ICCA has an amazing facility, one of the best in Dubai. I particularly appreciated that they have their own knives and tools for the students to borrow and use. Other culinary schools aren’t as generous. Having these tools provided in school was definitely a good perk considering kitchen tools cost a lot.

Had I continued to learn only from my mom, my expertise would be limited to what she had specialized thus far. In school, I was exposed to different chefs with different specialties and experience. Learning from them definitely broadened my spectrum of ideas, inspiration, and knowledge. In cooking, I learned different techniques like frying, searing, rendering, sauteing, grilling, deboning, filleting, chopping, baking, boiling, etc. In patisserie, I learned all about the different cake mixing methods, cake assembly, bread and yeast raised doughs, rich doughs, classic French pastry, cream fillings, chocolates, etc. These fundamental skills and subjects are all important, like how foundations of a building in construction are or machine language is to computer programming.

These fundamental skills and knowledge learned in culinary school are not always taught to you when you work in a restaurant or bakery. Most of the time, work that will be assigned to you is very specialized. For instance, a cake decorator will be assembling and decorating cakes and will not have any exposure to any bread production. An artisan pizza chef will not have the specialized skills in modeling that a cake decorator is supposed to have. Similarly, a sushi chef will not be doing any grilling. This is one of the benefits of seeking formal education in cookery or patisserie. You can be taught all the fundamentals and techniques in a short span of time, usually 3 to 6 months. For a person like me who had transitioned from another career, this short course was definitely worthwhile.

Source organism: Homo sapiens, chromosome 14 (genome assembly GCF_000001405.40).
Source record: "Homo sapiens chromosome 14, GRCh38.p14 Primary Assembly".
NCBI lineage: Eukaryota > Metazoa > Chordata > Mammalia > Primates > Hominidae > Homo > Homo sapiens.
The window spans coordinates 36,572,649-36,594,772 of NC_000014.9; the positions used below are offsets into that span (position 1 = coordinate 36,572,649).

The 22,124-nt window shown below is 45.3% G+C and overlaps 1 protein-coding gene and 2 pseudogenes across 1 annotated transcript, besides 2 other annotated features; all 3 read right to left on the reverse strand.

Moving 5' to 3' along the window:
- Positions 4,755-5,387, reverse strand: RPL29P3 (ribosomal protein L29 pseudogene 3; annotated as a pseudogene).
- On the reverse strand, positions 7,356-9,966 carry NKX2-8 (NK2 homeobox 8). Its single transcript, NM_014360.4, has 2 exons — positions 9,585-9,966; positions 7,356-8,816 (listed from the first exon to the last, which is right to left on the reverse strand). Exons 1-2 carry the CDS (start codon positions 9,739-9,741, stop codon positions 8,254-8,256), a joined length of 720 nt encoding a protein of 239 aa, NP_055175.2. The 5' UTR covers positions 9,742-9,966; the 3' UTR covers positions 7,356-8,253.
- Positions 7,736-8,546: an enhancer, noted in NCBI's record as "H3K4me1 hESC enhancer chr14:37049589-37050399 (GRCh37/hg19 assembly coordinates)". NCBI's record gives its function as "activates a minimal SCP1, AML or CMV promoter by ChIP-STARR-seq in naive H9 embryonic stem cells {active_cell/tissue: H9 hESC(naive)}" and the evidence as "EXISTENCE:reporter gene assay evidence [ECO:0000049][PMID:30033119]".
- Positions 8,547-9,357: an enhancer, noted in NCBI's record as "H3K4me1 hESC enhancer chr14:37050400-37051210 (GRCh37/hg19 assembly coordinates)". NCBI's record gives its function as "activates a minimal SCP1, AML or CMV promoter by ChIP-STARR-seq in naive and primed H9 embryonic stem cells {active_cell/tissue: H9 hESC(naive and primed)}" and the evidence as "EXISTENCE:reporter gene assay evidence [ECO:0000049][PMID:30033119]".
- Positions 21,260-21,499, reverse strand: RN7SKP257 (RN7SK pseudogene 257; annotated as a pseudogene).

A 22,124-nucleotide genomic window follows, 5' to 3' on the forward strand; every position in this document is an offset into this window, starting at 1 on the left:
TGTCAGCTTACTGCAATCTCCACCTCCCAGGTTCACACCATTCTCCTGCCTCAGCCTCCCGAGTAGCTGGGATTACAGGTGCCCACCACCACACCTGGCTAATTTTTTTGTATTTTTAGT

In our family business, I’ve worked with many different chefs. In hiring, we don’t discriminate against applicants based on their formal education in cooking. There have been many times when we chose the hardworking one instead of the one with the culinary education. I realized that that decision wasn’t always the right one. The chef that had experience and culinary education required less supervision than the one who did not receive formal education. For a small business like ours, that can save us a lot of time.